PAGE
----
Fans certainly got their money’s worth in the first one.
“I managed to find my way through, to adjust, and to win,” Djokovic said. “That’s what counts.”
His victory will be remembered mostly for a game he lost — the third game of the final set, a back-and-forth roller coaster ride in which Djokovic had five opportunities to break for a 2-1 lead and lost them all.
Ninth-seeded Wawrinka had eight game points. Before the last, he gestured to the crowd to pump up the volume. Sensing the opportunity, Djokovic hammed it up, as well. Wawrinka followed that well-deserved break in the action with a 123-mph service winner up the middle.
“It was a really long game with some good points and some big mistakes,” said Wawrinka, of Switzerland, who made it farther than his country’s most famous player, Roger Federer, for the first time in any of his 35 Grand Slam appearances.
“He was quite nervous. I was really tired,” Wawrinka added. “I was struggling physically, and it was not easy to keep the level quite high. But, for me, it was just important to fight and not to let him go and not to lose 6-1 or 6-2, but just to try to get every game I can.”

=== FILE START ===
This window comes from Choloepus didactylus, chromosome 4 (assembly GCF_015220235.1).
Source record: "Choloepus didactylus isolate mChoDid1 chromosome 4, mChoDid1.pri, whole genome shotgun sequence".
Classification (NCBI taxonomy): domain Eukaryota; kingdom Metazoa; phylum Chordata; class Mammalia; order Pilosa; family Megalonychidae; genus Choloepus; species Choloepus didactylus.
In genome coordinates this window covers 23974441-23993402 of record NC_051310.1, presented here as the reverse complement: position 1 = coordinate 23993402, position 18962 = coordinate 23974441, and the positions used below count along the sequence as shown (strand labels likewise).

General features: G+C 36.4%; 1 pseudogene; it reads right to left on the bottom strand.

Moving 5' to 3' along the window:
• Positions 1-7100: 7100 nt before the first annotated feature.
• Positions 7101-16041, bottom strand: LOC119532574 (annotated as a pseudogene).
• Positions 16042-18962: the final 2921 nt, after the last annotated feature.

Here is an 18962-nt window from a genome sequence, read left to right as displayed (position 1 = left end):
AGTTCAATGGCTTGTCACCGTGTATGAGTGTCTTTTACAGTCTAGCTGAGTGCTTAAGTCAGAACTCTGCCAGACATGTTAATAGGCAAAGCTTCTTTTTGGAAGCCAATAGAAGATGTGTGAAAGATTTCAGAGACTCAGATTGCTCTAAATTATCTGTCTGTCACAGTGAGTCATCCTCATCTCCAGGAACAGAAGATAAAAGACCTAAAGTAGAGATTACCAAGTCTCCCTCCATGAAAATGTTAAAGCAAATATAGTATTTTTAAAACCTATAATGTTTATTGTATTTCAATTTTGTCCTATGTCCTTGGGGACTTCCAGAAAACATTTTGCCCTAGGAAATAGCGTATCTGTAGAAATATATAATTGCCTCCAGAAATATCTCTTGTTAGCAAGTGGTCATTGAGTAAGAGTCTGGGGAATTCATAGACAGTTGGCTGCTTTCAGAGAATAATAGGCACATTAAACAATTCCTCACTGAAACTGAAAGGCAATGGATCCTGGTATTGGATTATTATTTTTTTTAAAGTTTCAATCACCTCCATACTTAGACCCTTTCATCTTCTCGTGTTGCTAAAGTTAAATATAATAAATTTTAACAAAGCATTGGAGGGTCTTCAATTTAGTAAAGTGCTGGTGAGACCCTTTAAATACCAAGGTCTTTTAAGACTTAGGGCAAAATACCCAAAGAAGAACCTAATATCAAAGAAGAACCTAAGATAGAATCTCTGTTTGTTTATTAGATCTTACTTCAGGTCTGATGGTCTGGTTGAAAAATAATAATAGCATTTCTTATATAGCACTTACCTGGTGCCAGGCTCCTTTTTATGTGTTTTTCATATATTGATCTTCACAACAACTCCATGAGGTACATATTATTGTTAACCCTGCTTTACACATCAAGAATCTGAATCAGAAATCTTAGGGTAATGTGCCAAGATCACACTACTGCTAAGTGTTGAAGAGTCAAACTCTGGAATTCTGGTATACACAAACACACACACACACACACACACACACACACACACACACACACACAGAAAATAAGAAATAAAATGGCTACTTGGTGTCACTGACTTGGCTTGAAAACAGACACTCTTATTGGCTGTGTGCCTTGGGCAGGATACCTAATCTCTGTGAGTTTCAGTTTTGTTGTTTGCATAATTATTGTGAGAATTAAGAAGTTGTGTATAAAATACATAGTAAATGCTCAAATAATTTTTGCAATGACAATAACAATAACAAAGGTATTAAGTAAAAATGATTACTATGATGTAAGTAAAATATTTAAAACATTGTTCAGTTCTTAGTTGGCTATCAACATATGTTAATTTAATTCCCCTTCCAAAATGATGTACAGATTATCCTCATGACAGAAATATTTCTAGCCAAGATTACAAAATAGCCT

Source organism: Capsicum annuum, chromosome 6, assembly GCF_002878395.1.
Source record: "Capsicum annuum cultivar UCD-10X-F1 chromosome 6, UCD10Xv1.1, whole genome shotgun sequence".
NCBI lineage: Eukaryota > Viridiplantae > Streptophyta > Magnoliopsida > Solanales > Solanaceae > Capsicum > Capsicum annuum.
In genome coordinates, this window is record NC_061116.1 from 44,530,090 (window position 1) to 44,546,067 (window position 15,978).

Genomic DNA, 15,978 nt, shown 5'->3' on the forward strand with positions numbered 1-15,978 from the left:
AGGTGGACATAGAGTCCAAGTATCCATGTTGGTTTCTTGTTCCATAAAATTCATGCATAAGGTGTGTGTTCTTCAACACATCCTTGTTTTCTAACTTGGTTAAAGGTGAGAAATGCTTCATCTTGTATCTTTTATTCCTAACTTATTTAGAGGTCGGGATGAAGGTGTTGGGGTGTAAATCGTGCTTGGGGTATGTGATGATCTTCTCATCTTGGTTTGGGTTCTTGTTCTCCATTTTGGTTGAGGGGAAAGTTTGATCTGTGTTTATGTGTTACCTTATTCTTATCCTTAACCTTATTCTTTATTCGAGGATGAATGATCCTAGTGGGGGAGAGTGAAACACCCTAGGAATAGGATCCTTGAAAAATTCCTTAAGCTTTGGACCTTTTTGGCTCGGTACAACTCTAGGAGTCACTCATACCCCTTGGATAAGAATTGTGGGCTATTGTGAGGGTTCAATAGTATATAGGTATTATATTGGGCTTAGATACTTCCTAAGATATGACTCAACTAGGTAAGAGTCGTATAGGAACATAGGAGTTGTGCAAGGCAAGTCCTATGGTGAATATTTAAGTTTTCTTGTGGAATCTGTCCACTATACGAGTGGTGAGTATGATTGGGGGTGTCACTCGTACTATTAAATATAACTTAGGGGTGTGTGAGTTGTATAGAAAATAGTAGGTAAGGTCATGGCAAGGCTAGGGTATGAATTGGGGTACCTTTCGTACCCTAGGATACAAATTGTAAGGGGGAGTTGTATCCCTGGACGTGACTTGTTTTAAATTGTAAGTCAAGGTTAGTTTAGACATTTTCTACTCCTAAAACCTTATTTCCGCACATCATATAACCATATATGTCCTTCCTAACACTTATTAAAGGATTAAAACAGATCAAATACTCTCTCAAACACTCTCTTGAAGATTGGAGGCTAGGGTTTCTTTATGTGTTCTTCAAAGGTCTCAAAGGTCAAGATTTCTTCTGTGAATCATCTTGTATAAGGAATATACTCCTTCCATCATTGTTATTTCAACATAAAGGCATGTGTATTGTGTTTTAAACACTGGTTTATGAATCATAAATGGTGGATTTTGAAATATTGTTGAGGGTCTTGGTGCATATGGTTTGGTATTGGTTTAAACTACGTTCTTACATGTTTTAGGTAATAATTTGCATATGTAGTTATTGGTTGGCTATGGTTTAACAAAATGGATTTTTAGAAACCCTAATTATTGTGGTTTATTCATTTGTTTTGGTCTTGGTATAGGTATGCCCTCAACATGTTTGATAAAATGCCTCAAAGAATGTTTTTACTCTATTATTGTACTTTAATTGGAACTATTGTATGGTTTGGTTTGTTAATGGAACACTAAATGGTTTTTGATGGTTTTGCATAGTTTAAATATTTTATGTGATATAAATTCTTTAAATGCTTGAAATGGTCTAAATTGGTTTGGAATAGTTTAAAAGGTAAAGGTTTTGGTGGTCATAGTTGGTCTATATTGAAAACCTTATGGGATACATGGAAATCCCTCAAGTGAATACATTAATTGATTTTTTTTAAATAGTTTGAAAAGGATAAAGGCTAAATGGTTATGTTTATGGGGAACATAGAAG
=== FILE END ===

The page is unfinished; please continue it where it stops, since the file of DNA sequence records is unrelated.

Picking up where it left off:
Walking gingerly to his chair after that game, Wawrinka sat down and smiled throughout the break.
A set earlier, he needed a medical timeout to get his right thigh taped. How much longer could he possibly last? Especially against Djokovic, whose road to No. 1 has been highlighted by an improved diet and a focus on fitness that has made him, by almost every account, the most physically prepared player in the game.
“At the end of the first set, I started feeling my right leg,” Wawrinka said. “At that moment, I knew I was going to be out of fuel if I had to play a long match. I knew I would struggle physically against him — especially against him because he’s such a good defender.”